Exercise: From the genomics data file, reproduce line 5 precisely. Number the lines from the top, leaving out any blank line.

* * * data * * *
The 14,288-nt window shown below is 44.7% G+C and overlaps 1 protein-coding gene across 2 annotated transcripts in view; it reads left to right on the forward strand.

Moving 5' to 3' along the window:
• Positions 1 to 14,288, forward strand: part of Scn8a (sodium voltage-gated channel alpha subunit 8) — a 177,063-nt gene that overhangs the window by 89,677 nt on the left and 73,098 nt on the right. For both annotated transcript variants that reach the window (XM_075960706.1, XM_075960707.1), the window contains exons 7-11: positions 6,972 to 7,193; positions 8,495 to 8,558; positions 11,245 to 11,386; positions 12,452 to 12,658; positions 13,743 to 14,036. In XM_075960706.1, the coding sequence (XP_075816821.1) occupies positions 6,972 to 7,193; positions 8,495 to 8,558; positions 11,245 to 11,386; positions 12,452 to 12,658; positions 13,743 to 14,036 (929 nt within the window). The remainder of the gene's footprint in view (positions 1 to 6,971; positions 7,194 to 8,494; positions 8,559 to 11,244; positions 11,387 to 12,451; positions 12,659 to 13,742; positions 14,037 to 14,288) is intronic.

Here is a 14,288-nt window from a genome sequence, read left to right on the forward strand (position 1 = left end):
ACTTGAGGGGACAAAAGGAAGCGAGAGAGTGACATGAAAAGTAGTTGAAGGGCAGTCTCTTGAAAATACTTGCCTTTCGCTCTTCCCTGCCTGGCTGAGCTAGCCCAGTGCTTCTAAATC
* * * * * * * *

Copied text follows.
ACTTGAGGGGACAAAAGGAAGCGAGAGAGTGACATGAAAAGTAGTTGAAGGGCAGTCTCTTGAAAATACTTGCCTTTCGCTCTTCCCTGCCTGGCTGAGCTAGCCCAGTGCTTCTAAATC